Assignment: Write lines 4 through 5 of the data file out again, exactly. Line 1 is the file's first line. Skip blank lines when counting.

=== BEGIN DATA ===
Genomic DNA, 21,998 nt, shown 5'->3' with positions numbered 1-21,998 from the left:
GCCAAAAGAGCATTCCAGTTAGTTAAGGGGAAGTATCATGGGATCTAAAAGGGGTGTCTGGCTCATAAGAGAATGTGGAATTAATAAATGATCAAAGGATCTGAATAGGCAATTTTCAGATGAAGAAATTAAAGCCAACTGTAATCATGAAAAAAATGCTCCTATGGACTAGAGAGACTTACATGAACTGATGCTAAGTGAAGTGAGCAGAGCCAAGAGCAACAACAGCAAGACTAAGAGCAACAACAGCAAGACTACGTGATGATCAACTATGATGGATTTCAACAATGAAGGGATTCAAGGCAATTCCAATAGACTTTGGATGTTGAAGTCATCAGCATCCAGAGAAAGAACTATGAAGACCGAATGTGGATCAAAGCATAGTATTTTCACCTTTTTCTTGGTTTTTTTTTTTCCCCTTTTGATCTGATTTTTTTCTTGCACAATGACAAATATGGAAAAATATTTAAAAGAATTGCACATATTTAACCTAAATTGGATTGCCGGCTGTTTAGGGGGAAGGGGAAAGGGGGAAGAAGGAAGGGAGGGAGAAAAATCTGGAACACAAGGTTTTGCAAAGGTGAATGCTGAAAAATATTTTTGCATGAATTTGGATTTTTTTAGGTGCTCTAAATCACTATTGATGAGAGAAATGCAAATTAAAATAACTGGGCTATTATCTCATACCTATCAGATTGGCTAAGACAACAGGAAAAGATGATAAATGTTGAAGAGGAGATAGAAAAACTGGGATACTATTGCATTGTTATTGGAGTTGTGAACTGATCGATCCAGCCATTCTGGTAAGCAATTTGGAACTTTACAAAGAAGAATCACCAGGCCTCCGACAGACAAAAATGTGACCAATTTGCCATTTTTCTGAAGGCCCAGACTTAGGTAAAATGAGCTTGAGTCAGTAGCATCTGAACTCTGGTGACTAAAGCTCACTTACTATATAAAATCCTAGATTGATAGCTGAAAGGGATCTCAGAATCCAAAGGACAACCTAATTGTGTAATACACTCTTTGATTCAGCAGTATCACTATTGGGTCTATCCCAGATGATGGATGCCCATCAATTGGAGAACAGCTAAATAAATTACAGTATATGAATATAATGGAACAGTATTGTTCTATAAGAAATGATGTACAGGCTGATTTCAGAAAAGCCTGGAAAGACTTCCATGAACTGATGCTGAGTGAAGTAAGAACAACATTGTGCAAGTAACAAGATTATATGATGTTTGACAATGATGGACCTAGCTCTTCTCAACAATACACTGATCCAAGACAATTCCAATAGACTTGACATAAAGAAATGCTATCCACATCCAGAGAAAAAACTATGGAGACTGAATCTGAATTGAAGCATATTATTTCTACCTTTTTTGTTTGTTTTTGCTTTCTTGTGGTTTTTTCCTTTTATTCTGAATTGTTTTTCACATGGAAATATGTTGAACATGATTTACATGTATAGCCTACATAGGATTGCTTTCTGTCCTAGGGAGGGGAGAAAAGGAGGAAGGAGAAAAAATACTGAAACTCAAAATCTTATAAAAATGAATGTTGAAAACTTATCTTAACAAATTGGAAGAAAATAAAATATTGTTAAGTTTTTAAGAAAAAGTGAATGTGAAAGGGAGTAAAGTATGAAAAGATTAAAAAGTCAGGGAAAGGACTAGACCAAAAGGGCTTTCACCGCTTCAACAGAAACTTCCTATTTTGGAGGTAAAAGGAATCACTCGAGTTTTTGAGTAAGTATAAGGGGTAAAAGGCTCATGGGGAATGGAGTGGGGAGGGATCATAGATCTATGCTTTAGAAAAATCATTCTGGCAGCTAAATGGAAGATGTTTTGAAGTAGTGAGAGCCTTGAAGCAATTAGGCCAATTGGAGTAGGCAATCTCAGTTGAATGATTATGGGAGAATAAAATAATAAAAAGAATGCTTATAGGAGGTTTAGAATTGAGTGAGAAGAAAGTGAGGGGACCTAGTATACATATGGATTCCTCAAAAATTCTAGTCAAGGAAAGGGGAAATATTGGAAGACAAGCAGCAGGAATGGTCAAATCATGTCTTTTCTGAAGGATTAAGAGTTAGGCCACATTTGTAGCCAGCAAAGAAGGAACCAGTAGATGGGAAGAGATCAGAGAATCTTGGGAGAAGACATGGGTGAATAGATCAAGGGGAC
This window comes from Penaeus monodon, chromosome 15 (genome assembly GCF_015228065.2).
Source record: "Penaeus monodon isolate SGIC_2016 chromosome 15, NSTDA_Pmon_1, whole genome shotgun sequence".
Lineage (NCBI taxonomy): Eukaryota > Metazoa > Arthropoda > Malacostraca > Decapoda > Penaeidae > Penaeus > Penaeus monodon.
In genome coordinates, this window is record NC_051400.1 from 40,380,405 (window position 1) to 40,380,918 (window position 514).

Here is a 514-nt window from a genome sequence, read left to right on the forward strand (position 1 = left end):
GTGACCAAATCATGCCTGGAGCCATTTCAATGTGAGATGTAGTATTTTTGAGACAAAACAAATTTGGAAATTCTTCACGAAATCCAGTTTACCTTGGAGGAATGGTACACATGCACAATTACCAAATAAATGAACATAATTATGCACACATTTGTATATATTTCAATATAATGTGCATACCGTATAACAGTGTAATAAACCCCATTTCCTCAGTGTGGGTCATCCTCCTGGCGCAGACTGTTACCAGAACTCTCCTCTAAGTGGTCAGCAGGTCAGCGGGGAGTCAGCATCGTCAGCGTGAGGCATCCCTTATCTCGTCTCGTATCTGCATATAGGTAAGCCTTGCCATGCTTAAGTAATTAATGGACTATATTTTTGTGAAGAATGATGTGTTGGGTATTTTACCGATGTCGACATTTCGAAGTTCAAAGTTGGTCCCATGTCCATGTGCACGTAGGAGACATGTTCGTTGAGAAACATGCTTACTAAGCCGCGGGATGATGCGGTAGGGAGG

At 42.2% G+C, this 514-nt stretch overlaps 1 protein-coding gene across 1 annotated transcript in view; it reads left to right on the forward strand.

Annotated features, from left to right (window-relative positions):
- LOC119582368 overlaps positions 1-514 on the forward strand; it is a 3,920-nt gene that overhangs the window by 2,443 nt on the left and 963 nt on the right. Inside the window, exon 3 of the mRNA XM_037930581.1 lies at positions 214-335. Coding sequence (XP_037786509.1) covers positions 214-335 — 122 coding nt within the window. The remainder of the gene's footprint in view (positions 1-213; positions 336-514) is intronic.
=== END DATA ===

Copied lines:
Source record: "Penaeus monodon isolate SGIC_2016 chromosome 15, NSTDA_Pmon_1, whole genome shotgun sequence".
Lineage (NCBI taxonomy): Eukaryota > Metazoa > Arthropoda > Malacostraca > Decapoda > Penaeidae > Penaeus > Penaeus monodon.